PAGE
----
Every spring and throughout the summer months, different species of bees will emerge from lawns and turf. These bees have been in the ground all winter developing in the third stage of being an insect called the pupa. As the soil warms, pupa hatch. And with the hatching of pupae come adult bees.
One of the most common is the Andrena digger bee.
These bees come in all sizes and colors. Some are black, blue, brown, white and orange, yellow, and probably mixes of any listed above. Digger bees tend to look more like common bumble bees, but can look like a yellow jacket, a honey bee or certain types of flies. Most all of these species have common behavior which make them easy to control and understand.
Related articles: BUMBLE BEES CARPENTER BEES HONEY BEES LEAF CUTTER BEES
HOW TO TREAT AND CONTROL DIGGER BEES ^
DIGGER BEE FACTS ^
1) Nearly all are solitary. Although it appears you have thousands of “nests” in the yard, in fact they are all independent nests owned by different bees.
2) Most like to fly around their “airspace” at different times of the day or season. This may have something to do with mating, air temperature or simply staking territory.
3) Most are not too aggressive, but stay clear of them. One never knows if they may be allergic to a certain sting or venom. Don’t let children or pets play around nest sites.
4) The first year these pests start to nest in a yard, they usually go unnoticed. It is easy to miss a few holes. Every year this will grow exponentially. Within 3-5 years, expect to have several thousand!
5) Although nests may be under pine straw or wood chips, most species prefer to dig on bare ground between grass and plants. Holes are easy to mistake for worm castings.
6) Most are predatory feeders foraging for grubs, small flying insects and ground dwelling pests. It is not uncommon for nest sites to be established in a yard which has little food supply. Because they can fly, food can be found in adjoining property. Nest locations may only be taking advantage of the free place to live without offering any help in controlling your pests! Once food is found, it is stung to death, brought back to the nest and buried. Eggs will be laid on it, in it or close to it so that hatching larva will have a ready food supply.
7) Some are pollen or other organic food feeders; not all are predatory.
8) Most nest sites tend to be where sunlight, moisture and soil density meet some requirement they like. Once a nest site is started, expect it to expand each year and become larger and larger. Although nests are abandoned each year, they are not reused. New nests will be made adjacent to old nests and most old nests fill in over the winter.
9) Expect populations to vary from year to year, based on things such as the severity of the past winter, local insect levels, rain patterns, humidity and temperature.
10) Most live a full year, emerging from pupa stages in the spring, building nests, laying eggs and then dying in the fall. Their offspring will emerge next year to continue the cycle.
PROBLEMS WITH DIGGER BEES ^
1) Most people fear their presence. Although they usually will leave you alone if you don’t bother them, nests pose a hazard when built in play areas of the yard.
2) Infestations will start small and rapidly grow. If you have a nest or two, expect to have several more in the next year. This will quickly grow out of control if left alone to develop.
3) Nest sights will become unsightly. It is not uncommon for thousands of holes to be created within a few thousand square feet.
4) Large nest sites are scary when the species nesting goes into their hovering activity. During these times, you will expect to have thousands of them flying low to the ground, around 1-3 feet high, simply flying in circles. Be sure to keep children and pets away during this activity.
5) In every case, small infestations will eventually get too large and move into areas of the yard where you don’t want them. Be sure to prevent this by taking care of initial infestations before they grow.
HOW TO CONTROL A FEW DIGGER BEE NESTS ^
If all you have is a few holes – less than 30 – and you want to get control of the problem before it gets control of you and your yard, get some DELTAMETHRIN DUST. This product works fast, lasts long and will kill off all which are active at the time of treatment. Just 2-3 “puffs” of dust down every hole you can find will take care of the nest immediately.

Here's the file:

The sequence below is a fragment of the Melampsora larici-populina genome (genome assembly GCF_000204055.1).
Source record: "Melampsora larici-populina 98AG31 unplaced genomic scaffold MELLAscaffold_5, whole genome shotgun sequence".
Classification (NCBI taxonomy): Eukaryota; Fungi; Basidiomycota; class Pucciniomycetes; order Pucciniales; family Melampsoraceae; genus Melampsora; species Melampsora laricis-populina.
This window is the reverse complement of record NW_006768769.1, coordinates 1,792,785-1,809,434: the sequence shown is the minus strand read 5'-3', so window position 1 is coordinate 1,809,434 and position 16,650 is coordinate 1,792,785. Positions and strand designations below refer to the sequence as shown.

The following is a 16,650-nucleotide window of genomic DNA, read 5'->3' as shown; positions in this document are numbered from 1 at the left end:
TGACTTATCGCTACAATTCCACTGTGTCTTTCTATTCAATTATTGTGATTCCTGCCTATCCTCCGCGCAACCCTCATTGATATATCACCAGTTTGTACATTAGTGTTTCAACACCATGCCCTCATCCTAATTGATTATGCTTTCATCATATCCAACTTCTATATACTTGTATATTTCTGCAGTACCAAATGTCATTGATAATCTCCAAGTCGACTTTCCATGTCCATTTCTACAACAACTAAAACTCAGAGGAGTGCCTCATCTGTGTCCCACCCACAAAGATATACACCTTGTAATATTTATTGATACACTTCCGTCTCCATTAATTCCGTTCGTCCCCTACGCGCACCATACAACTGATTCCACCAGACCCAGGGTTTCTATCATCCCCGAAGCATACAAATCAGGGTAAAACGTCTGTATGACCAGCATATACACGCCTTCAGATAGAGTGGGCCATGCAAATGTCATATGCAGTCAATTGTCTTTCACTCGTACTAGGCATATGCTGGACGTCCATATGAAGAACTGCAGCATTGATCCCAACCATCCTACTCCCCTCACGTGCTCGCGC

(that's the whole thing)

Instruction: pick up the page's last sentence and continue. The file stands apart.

Use a good HAND DUSTER to apply the dust. And treat at night, close to dark, when the bees will be inside their nests.
Deltamethrin dust will work even if it gets wet. And though it will hold up well to water and moisture, plugging it will insure it lasts that much longer just in case it rains or if you have an irrigation system. Digger bee holes are generally small and easy to “cover up” which should be done within one day of treating.
Since most nests have eggs and pupa which are still developing, having the dust in the nest for extended periods of time insures there is something around to knock out young that will hatch throughout the season. And by capping off the top entry hole after the hole is treated will help the dust to last longer.
Once treated, most nests will die off and show no activity within one day. However, it is common to have new holes “pop” up from nowhere within a week which will need immediate attention. Furthermore, if the nests treated have a lot of eggs and pupa developing, you will assuredly get some new nests at some point in the future so be prepared to treat in the coming weeks.
HOW TO TREAT HIDDEN DIGGER BEE NESTS ^
If you have 50 or more nests and you are uncertain of every hole entry point, broadcasting PROTHOR over the yard will prove to be a big time saver. This non repellent can be used down bee or wasp holes in the yard as a drench but for large problems, spraying it over the grass, mulch and pine straw will get all active bees too.
Prothor uses a unique “non repellent” active so the bees won’t know its present. Prothor is labeled for use on turf grass for a range of insects including grubs so for long term control, Prothor is well suited. It will not only kill the active bees digging and nesting but months later it will still be active enough to kill the hatching young.
Using a good HOSE END SPRAYER, you’ll need to add 3 oz of Prothor to the sprayer and then add water filling it to the 5 gallon line. Next, hook it to your garden hose and spray the entire amount over 3,000 sq/ft of turf.
Its important to understand Prothor will not kill quickly. In fact it will take 2-4 days for the bees to start dying. But within 7 days, they will succumb to the treatment and all activity will cease. In general, one application of Prothor a year will keep them away for good
It’s important to understand that the water used to apply the spray will serve you by carrying the chemical down into the soil. This is important to ensure all the hatching young will be affected in the future. And where possible, spray directly down any holes you see. Treatments done early in the year will help stave off the spring hatching so if you have a history of problems, get the yard treated in April-June and you should be able to keep activity minimized for the entire year. Since Prothor will control any type of “plant” eating pest, it will help keep your yard happy and healthy as well.